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virtue, that they rejoice in him, having no confidence in the flesh.
I pass now to some practical improvement.
1. Having proved the universality and danger of this spirit of self-confidence, it seems necessary to caution you against it. Nothing, we find, is more natural to man, neither can any thing be more hazardous, thap to trust in himself. This spirit, if permitted to govern, will lead you into inconceivable misery ; because under its influence you trust to something for acceptance with God that is essentially wrong; a righteousness that will not bear the trial. And at the same time that you run this dreadful risk, you despise the riches of God's goodness in providing a better righteousness than your own; and contemn the Author of eternal salvation. Such wickedness, depend upon it, will not pass with impunity.
2. From the preceding discourse it is plain in what sense the apostle renounced all works done by him, whether before or after believing, viz. in point of dependence. He had no intention to teach us that the law was relaxed, or that our obligation to obedience was in any degree weakened. Far be it from him to lead men to treat the divine law with indifference. The point he laboured in his several epistles, with the greatest perspicuity, is to beat men off, not from obedience to the law, considered as duty, but from trusting in it for justification, either in whole or in part. It was no grief to him that he had lived a sober life ; of this he did not repent: but he repented bitterly, that he had made so great a mistake in the matter of acceptance with God, as to look for
the divine favour on the footing of his own doings. By this conduct he robbed God of his honour, Christ of the glory of his complete righteousness, and entirely set aside the glorious plan of redemption revealed in the gospel. In the same sense should every man absolutely reject his best obedience : and doubtless he will do it, if he is acquainted with the nature of the law and the grace of the gospel. As to the law, it condemns for one failure ; consequently, he who is sensible of thousands in the course of his obedience, will not dare to introduce it as the reason of his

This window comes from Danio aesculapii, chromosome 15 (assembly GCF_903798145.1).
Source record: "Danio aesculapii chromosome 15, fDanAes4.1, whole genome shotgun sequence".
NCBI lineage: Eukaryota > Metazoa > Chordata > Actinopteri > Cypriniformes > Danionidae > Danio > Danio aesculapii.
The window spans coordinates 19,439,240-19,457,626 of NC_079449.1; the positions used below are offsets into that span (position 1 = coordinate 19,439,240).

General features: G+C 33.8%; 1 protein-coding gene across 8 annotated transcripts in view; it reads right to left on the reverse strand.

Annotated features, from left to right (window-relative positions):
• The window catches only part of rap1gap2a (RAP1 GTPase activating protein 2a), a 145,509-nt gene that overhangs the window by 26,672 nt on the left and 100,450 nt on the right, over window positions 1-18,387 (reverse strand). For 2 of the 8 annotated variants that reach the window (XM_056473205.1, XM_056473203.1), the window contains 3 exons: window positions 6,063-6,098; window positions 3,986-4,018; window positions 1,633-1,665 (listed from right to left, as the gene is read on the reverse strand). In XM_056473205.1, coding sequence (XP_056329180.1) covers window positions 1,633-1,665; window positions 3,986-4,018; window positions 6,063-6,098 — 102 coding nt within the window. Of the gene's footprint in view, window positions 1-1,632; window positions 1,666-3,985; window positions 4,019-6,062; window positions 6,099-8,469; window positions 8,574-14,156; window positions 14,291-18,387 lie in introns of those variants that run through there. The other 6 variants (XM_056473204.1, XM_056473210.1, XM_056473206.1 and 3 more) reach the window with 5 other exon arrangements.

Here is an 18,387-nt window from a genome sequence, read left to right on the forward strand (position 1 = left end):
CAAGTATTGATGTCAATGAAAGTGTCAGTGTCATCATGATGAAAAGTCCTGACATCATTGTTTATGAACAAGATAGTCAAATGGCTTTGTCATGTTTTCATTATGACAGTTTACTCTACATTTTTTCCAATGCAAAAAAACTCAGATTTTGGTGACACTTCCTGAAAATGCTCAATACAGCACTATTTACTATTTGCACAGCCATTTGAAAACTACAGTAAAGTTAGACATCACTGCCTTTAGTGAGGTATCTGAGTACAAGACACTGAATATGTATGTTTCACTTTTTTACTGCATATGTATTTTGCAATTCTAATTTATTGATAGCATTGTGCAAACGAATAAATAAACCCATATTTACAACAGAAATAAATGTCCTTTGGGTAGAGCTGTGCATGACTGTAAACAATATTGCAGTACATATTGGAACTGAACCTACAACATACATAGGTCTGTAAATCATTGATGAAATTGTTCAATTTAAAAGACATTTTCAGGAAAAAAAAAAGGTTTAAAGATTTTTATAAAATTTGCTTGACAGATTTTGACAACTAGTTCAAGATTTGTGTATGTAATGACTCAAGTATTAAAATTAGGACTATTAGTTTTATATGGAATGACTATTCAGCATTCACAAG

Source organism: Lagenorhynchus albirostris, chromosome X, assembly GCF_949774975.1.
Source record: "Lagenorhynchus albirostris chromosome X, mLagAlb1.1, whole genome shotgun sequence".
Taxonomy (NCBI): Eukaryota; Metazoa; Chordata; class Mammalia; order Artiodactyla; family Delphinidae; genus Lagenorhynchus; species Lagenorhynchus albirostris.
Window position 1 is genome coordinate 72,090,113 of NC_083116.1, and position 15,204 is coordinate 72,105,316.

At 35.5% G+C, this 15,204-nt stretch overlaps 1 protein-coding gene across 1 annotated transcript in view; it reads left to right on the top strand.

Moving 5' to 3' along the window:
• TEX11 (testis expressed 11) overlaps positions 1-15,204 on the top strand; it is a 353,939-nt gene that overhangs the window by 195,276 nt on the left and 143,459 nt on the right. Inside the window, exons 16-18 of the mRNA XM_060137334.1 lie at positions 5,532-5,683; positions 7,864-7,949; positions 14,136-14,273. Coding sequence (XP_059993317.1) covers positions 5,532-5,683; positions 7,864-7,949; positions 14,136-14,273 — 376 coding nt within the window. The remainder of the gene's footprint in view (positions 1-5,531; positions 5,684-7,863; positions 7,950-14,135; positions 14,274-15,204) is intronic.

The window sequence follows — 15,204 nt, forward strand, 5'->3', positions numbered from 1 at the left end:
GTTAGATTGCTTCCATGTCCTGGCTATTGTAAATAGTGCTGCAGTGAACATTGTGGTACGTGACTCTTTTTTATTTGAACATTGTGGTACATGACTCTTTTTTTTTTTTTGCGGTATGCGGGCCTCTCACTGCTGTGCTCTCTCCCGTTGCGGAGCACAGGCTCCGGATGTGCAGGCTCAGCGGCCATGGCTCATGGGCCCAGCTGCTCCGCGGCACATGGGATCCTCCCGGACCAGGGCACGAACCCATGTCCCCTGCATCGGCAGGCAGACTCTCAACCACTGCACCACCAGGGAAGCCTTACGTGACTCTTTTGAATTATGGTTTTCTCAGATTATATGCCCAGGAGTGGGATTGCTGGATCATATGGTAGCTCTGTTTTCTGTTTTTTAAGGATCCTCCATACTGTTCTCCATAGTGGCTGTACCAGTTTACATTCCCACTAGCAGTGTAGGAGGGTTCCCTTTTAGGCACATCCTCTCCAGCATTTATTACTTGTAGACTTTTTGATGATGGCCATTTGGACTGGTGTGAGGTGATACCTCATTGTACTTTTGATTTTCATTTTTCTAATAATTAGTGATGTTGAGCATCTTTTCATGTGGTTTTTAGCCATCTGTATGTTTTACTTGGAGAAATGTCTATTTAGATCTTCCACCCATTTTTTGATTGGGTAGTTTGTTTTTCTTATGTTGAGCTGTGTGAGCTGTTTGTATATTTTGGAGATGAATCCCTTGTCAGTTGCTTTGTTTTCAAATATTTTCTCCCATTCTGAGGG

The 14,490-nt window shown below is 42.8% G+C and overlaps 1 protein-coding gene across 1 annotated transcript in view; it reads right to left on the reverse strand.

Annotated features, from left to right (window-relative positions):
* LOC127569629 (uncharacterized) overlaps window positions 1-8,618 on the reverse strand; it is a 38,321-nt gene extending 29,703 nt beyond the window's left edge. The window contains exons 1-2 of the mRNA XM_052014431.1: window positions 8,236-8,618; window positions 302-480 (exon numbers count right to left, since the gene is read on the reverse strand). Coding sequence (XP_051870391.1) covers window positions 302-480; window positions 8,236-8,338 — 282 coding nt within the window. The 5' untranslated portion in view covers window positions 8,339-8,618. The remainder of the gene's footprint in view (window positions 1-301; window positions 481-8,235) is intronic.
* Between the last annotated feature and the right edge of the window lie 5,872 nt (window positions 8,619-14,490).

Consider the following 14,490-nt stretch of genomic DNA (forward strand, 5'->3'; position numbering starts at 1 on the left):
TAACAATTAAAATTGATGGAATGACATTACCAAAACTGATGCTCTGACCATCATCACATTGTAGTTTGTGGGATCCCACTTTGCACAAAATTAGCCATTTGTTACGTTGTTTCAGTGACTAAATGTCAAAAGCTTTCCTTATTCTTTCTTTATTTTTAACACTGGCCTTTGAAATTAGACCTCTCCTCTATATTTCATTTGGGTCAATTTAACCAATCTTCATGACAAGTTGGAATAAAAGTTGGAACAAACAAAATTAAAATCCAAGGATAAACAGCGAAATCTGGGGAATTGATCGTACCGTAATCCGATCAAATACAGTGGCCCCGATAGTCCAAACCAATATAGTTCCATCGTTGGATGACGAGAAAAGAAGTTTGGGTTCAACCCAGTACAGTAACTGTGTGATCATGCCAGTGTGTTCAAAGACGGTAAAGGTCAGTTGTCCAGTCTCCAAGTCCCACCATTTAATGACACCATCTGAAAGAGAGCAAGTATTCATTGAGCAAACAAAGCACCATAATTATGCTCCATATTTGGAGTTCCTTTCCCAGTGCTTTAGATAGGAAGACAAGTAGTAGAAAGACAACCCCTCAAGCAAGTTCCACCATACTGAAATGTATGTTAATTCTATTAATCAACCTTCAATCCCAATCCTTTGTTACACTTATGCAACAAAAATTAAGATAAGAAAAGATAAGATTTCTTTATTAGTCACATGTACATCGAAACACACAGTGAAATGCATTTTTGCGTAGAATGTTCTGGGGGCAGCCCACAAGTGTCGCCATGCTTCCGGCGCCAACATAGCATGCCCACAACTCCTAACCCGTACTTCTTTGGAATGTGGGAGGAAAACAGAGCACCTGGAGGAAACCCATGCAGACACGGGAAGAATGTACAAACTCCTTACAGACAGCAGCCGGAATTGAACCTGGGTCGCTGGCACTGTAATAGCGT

acceptAnd as to the gospel, it reveals a righteousness for the justification of the ungodly, that was wholly finished by Jesus Christ, and to which no sinner has any claim, on account of what he has done or can do. Not of works, lest any man should boast.
3. From hence I observe, that the real believer will as fully reject all self-confidence as open profaneness. A man may turn from swearing, un. clean ness, drunkenness, &c. to the profession and practice of godliness, and remain at the same time warmly attached to his own righteousness. That very
alteration of his conduct, of which he is sensible, and others observe, is a ground of his confidence. He is pleased with it, and secretly thinks himself better than others. Such were the Phari. sees, in the days of Christ : they looked upon themselves as holy, and despised their neighbours. This self-confidence was their bane.
I beseech you, suffer the word of exhortation. Examine yourselves, whether you have ever been led to count all but loss, for the excellency of the knowledge of Christ Jesus the Lord ? 'Ye old